by Robert Green, Graduate Student, School of Music
and Vanessa Rodriguez, E-Learning & Emerging Technologies Librarian
Video games have come to the libraries!
We are proud to announce the opening of a video game collection with games for Sega Genesis, Super Nintendo, PlayStation, PlayStation 2, PlayStation 3, Xbox, Xbox 360, GameCube and Nintendo Wii.
The collection was carefully curated based on criteria of artistic achievement, cultural significance, and historical significance, and should provide useful study material for any students looking to enter the video game industry or related fields.
But video games are not just for those who want to enter the field, or those who want to relax for a bit. Would you be interested in researching the accuracies and inaccuracies of historical portrayals in media (like in Assassin’s Creed?). Are you interested in sumi-e style art? Then perhaps you would be interested in Okami. Or maybe you’d like to play Journey and hear the Grammy award nominated music the way the composer intended. Video games have developed into a unique medium of creative expression and a vibrant new art form.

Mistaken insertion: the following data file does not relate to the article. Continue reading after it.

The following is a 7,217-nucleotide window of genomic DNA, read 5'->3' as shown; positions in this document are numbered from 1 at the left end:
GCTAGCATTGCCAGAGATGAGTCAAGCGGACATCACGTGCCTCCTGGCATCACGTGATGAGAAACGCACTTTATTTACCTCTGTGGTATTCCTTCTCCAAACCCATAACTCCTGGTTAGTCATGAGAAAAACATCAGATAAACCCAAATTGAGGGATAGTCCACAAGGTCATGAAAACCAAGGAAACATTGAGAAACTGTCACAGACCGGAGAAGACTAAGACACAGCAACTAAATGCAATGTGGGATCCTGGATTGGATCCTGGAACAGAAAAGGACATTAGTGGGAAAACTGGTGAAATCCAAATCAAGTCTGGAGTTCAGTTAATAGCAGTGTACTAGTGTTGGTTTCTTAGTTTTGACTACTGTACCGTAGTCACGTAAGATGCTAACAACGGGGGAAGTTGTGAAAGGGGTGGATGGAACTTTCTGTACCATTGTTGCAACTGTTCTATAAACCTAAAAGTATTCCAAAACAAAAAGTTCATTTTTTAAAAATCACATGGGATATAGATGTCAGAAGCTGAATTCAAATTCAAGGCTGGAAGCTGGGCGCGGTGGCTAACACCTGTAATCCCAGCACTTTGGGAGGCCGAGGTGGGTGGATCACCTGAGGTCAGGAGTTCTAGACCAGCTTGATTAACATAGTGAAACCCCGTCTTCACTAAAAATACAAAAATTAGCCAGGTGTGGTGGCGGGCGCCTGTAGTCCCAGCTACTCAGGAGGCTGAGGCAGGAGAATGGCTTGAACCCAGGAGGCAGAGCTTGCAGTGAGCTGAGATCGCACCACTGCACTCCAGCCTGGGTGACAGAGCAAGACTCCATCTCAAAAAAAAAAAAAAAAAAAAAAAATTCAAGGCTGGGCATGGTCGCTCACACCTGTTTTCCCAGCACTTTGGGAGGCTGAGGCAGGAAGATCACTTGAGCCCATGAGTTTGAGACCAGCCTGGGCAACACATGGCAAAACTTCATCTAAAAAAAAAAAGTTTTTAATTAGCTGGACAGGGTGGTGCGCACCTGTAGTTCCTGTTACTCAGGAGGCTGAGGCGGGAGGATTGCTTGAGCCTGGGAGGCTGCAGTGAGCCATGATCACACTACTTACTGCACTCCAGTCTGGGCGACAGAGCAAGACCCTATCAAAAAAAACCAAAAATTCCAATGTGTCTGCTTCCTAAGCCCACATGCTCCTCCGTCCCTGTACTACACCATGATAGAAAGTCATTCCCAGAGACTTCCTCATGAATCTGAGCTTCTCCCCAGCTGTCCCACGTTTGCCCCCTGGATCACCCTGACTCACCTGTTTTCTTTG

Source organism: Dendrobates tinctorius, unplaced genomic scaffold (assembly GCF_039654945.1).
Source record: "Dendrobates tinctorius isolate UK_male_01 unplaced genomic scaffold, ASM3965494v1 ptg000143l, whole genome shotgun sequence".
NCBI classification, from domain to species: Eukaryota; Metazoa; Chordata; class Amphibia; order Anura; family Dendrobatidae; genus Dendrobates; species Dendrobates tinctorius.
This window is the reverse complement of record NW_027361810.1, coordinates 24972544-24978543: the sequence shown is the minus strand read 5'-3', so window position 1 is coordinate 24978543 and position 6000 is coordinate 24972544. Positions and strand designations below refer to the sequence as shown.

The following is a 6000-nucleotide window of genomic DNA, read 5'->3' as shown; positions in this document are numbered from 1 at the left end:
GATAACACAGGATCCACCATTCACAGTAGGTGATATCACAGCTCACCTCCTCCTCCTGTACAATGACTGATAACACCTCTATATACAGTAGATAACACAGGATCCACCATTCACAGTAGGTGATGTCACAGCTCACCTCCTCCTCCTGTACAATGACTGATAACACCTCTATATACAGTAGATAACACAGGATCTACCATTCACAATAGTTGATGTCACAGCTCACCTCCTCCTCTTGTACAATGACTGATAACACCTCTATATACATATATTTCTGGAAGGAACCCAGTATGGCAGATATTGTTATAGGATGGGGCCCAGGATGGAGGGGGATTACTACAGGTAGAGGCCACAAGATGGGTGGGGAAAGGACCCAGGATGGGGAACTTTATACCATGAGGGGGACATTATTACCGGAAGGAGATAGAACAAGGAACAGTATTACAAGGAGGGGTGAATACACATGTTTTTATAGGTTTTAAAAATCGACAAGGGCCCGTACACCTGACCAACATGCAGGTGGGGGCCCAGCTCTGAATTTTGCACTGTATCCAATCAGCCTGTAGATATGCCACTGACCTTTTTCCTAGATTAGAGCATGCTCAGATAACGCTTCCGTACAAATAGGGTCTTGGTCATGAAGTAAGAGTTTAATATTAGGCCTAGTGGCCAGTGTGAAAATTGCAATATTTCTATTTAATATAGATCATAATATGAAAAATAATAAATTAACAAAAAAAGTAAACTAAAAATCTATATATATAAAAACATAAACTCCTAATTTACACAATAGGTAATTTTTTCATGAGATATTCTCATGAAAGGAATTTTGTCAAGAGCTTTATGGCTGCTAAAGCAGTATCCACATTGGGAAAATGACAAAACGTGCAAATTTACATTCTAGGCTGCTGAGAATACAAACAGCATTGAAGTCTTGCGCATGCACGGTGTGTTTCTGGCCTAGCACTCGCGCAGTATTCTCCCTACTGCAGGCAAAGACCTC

Richter’s collection can be found in the Digital Media Lab alcove, with consoles available for use in the library. Simply find the game you want to play on the shelf and bring it over to a DML staff person for check-out. We have a station with a TV and HD monitor and headphone jacks to facilitate their use. You can check out newer games (PS3, Xbox 360, Wii) for use on your own console!
The video game collection is an addition to the board games and role-playing manuals in Richter Library as well as the video game music soundtracks and scores in the Music Library that were made available last year. If you have any suggestions of game materials that the library should purchase, please fill out the library’s Suggest a Purchase form.
- For a list of check-out policies, visit the DML video game page.
- For a list of all game and systems please visit the Interactive Media Subject Guide.
Special thanks to Clay Ewing in the Interactive Media department in the School of Communications for donating half of the consoles as well as Mark Buchholz, Robert Green, Bill Jacobs, and Vanessa Rodriguez for their own donations.